Editor’s Note: Phil Robertson doesn’t apologize for loving Jesus. He is unashamed about his past sins because he glories in the fact that they’re covered by Jesus and completely forgiven. Enjoy this message of hope from brother Phil and be encouraged.
Anyone who believes in Him will never be put to shame. — Romans 10:11
Thousands of people from all around the globe, young and old, black and white, doctors, lawyers, plumbers, college graduates, and high school dropouts all alike have walked through our door looking for something. Most of the time they didn’t even know what they were looking for, but the one thing the majority of them had in common was the guilt and shame of a lifetime of sin weighing heavily on their hearts and minds. Most of them felt as if they had lost the power to exercise their free will and that their futures were carved in stone because of their pasts, because the consequences of their sin were stacked high on their consciences like cordwood.
The young women, after years of being objectified as sexual property by older males, had begun to show the physical strain of abuse in their faces. They looked older, more haggard than they should have. Some had been pregnant in their teens, others had lost children to child protective services, and others had aborted their unborn children. Many of the men had been victims of sexual and physical abuse and had fallen into drug and alcohol addictions, and now they struggled to achieve healthy relationships with women. Trust me when I tell you, we’ve seen it all. Searchers! All of them were searching. But for what? They usually didn’t know.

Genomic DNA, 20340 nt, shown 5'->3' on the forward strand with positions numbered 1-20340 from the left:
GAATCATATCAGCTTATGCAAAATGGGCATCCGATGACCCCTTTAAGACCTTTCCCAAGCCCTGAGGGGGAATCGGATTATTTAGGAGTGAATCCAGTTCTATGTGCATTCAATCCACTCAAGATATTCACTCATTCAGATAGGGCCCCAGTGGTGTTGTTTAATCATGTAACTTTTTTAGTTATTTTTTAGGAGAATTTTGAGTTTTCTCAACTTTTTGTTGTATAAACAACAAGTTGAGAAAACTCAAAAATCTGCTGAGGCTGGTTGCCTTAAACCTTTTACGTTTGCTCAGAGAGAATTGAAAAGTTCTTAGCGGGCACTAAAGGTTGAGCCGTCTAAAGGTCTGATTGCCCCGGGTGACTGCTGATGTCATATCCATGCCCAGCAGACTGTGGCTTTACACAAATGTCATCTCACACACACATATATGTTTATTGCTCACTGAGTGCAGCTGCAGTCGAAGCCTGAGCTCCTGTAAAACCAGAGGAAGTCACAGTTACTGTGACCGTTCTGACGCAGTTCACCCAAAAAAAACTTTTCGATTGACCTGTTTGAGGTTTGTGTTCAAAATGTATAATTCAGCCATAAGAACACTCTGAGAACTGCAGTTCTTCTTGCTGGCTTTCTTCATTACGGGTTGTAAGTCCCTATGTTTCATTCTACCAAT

And while their behaviors varied, they all looked the same to me. You could almost imagine they had neon signs dangling from their bowed necks: “I am guilty! If you knew only half of what I’ve done, you wouldn’t love me. In fact, you wouldn’t even speak to me.” In their minds, these signs were perpetually shining as constant reminders of their worthlessness. The inner voice of guilt and shame said, You are a failure! You are trash! You are guilty!
It is a horrible cycle, to be sure. People have always had the tendency to be sinful. But ever since we told God to take a hike, one of the casualties is that we have lost the ability to navigate safely through life. As I’ve pointed out, the absence of God — even though He’s not actually absent but ignored — means we are disconnected from truth and reality. Without someone greater than ourselves to guide our steps, we lose connection with the one reality that actually tells us what our true worth is. When we don’t acknowledge that we bear the image of God, how can we find our actual value?
Perhaps the most devastating casualty of evicting God from our culture is that, without Him, we have no path to redemption. In a godless world, once we’ve crossed the line, there is no way back. From that point on, we are defined in our minds and in the eyes of society by our sins. We tell ourselves, I am a drug addict! I am a whore! I am an alcoholic! I am a failure at marriage! I am — You get the point. Just fill in the blank with whatever negative image Satan has convinced you is true.
Once he has us defining ourselves by our sin, Satan proceeds to convince us that we are too far gone for God. “How could God love you after what you’ve done?” “Look at you! You’re a mess!” “You are beyond hope.”
But God created us with an ability to feel guilt and shame. They are designed to be warnings that we are on the wrong path, that we have wandered away from what will truly fulfill us, from the desire to know, love, and obey God our Father. But Satan? He’s pretty good at hijacking what God intended for good and using guilt and shame to our detriment. Instead of guilt and shame warning us to turn around, the Evil One uses these gifts to convince us there is no turning back.